Sophie is currently completing her training to become a qualified solicitor and has found that criminal law is where her interests lie

How did you get your job?

I was lucky enough to be able to do a week's work experience with Richard Nelson LLP during my degree, and loved every minute of it.

When I found out that they were looking for a paralegal I sent in my CV straight away.

How relevant is your degree to your job?

The research and drafting skills that I learnt while studying my law degree are definitely those that I use the most in my role.

However, I feel that completing the Legal Practise Course has been more beneficial to my job as I gained practical skills such as client interviewing.

What are your main work activities?

The majority of my work consists of briefing counsel, attending conferences, drafting witness statements, taking client instructions and attending court hearings.

However, my day could also consist of researching the law ready for a case or a day solely dedicated to admin tasks.

I have recently started managing the social media accounts for the firm and so keeping those up to date has become part of my daily routine.

How has your role developed and what are your career ambitions?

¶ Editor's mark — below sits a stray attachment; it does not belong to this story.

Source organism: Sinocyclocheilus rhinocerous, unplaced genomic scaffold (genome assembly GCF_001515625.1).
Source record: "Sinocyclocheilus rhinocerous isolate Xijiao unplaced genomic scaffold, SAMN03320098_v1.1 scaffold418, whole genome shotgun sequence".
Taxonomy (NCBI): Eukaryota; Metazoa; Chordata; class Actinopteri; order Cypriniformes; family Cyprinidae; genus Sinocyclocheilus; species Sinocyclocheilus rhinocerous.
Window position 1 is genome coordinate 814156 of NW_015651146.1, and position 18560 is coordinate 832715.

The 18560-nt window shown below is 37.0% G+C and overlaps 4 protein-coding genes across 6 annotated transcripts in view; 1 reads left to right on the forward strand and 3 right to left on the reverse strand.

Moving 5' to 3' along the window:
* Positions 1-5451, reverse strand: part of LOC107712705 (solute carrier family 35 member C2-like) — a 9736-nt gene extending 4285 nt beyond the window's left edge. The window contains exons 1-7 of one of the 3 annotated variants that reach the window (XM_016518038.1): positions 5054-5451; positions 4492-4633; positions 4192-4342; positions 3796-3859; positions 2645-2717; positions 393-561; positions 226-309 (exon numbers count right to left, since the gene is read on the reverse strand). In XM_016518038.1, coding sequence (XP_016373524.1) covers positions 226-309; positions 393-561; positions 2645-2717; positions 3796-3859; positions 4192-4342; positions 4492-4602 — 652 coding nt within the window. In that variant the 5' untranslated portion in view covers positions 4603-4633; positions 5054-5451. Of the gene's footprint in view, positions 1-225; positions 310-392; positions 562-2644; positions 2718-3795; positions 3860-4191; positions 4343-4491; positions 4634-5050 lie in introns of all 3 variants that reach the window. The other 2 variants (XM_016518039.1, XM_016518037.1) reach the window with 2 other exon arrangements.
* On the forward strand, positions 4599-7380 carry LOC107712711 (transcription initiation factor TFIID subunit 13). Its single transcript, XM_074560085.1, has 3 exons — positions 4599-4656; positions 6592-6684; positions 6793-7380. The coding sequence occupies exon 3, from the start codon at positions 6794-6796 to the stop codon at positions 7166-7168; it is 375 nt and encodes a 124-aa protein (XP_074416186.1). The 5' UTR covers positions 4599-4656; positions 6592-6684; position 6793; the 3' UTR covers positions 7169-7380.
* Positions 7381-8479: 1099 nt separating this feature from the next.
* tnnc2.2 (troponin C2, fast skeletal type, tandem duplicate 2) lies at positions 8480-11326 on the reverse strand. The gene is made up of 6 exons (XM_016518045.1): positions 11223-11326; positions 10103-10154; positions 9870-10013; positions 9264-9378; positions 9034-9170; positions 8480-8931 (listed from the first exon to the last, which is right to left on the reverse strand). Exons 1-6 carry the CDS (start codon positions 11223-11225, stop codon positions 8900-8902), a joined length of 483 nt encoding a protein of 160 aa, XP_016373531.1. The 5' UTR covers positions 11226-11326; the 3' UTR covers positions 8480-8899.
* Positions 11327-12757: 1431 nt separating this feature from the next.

I started my role working with the civil litigation department, and then my role developed into working with the criminal team. Since working with them, I've gone from undertaking small tasks to dealing with clients face-to-face and have also become more involved in the legal aid billing.

My ambition at the moment is to gain experience in order to get a training contract and qualify.

What do you enjoy about your job?

The most exciting part of my job is being at court for a trial as you never know which way the case is going to go.

I enjoy the teamwork that is involved in preparing for a case and discussing the law involved.

What are the most challenging parts of your job?

The fact that I'm still learning is a challenge. The firm deals with quite complex areas of criminal law and so it would be great if I already had years of experience like the solicitors I work with, but I do really enjoy learning from them.

The role also means dealing with people in difficult and emotional situations and so it can be challenging to extract from them the information that is relevant to the case.

Any words of advice for someone who wants to get into this job?

I'm not the first person to say that it is very difficult to obtain a training contract. But I think that one of the main advantages is having experience of working in law and I would recommend trying out more than one area so that you know which suits you best.

I worked in conveyancing before realising that it was criminal law that I enjoyed the most and where I wanted to be.

Once you get a job in the law, you need to be willing to do all types of tasks and be flexible. One day I can be travelling to London for a court hearing and the next I could be photocopying case papers all day.

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